Home Business Police warn Android phone users over 999 call feature

Police warn Android phone users over 999 call feature

by news

Police forces across the UK have warned that a new feature on some Android phones is plaguing switchboards with inadvertent "silent" 999 calls.
The Emergency SOS feature calls when a side button is pressed repeatedly.
Police chiefs have said they think it is part of the reason for record numbers of 999 calls.
Google, which develops the most widely used Android phone software, says it expects manufacturers to issue updates to address the problem.
The National Police Chiefs Council said the new update "added a new SOS emergency function for devices to call 999 through the power button being pressed five times or more".
"Nationally, all emergency services are currently experiencing record high 999 call volumes. There's a few reasons for this, but one we think is having a significant impact is an update to Android smartphones."
Allow Twitter content?
This article contains content provided by Twitter. We ask for your permission before anything is loaded, as they may be using cookies and other technologies. You may want to read Twitter’s cookie policy, external and privacy policy, external before accepting. To view this content choose ‘accept and continue’.
Devon and Cornwall Police said silent calls took 20 minutes to deal with. They urged people who accidentally dialled 999 to stay on the line and tell the operator it was a mistake.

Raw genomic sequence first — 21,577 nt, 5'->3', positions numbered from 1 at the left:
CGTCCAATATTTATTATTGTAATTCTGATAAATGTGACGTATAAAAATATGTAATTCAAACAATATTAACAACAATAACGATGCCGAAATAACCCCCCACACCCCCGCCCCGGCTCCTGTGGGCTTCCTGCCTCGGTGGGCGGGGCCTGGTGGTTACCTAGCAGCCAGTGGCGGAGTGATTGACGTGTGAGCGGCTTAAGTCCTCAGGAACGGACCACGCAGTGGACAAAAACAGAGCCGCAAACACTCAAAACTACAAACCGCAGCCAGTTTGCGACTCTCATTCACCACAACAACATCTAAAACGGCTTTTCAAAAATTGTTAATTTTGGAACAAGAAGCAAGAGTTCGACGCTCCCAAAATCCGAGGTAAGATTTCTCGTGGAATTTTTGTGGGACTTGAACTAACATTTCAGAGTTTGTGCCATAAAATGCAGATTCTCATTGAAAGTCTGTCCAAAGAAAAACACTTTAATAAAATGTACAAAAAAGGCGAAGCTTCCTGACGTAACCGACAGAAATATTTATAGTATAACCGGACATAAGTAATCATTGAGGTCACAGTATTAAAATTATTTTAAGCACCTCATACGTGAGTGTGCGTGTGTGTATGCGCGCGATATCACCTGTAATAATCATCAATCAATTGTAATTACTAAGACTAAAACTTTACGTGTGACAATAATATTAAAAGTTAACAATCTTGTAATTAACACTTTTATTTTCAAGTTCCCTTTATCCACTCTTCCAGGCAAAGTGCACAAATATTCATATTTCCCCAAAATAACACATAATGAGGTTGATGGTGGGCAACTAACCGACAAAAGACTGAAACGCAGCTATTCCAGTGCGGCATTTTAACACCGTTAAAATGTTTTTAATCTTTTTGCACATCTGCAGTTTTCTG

The force told the BBC it had received 169 silent 999 calls between 00:00 and 19:00 BST on Sunday alone.
Police Scotland said BT had reported "a significant increase in accidental calls to 999".
While the feature was included in Android 12 in 2021, many have reported particular issues since the update to Android 13 last year. Guidance on how to disable the feature can be found on manufacturers' websites.
The problem is not confined to the UK. At the start of June, the European Emergency Number Association warned that it had been alerted by some of its members to a "surge in automatic false calls originating from Android devices".
A Google spokesperson told the BBC it was up to manufacturers who choose to offer Emergency SOS on their devices to manage how the feature worked on their phones.
"To help these manufacturers prevent unintentional emergency calls on their devices, Android is providing them with additional guidance and resources," they said.
"We anticipate device manufacturers will roll out updates to their users that address this issue shortly. Users that continue to experience this issue should switch Emergency SOS off for the next couple of days."
Police urge mistake 999 callers not to hang up
Rollercoasters trigger new iPhone emergency calls
Campaign to 'debunk silent 999 call myth'
Families mourn passengers killed in sub implosion
Sounds 'consistent with implosion' heard by US Navy
Titanic director: 'OceanGate were warned'
Titanic director: 'OceanGate were warned'
What happens next in Titanic sub operation
'It's a catastrophe. Everything was washed away'
Carly Rae Jepsen on Glastonbury: I'll get lost like a child
Weekly quiz: How do Zuck and Musk plan to face off?
Why Kenya struck a big deal with the EU on its own
Students switch to AI to learn languages
Why is it so rare to hear of Western cyber-attacks?
Europe's most expensive painting ever?
Where tipping can be considered rude
The fading glamour of digital nomadism
Why are there mountains inside Earth?
© 2023 BBC. The BBC is not responsible for the content of external sites. Read about our approach to external linking.

source

Related Posts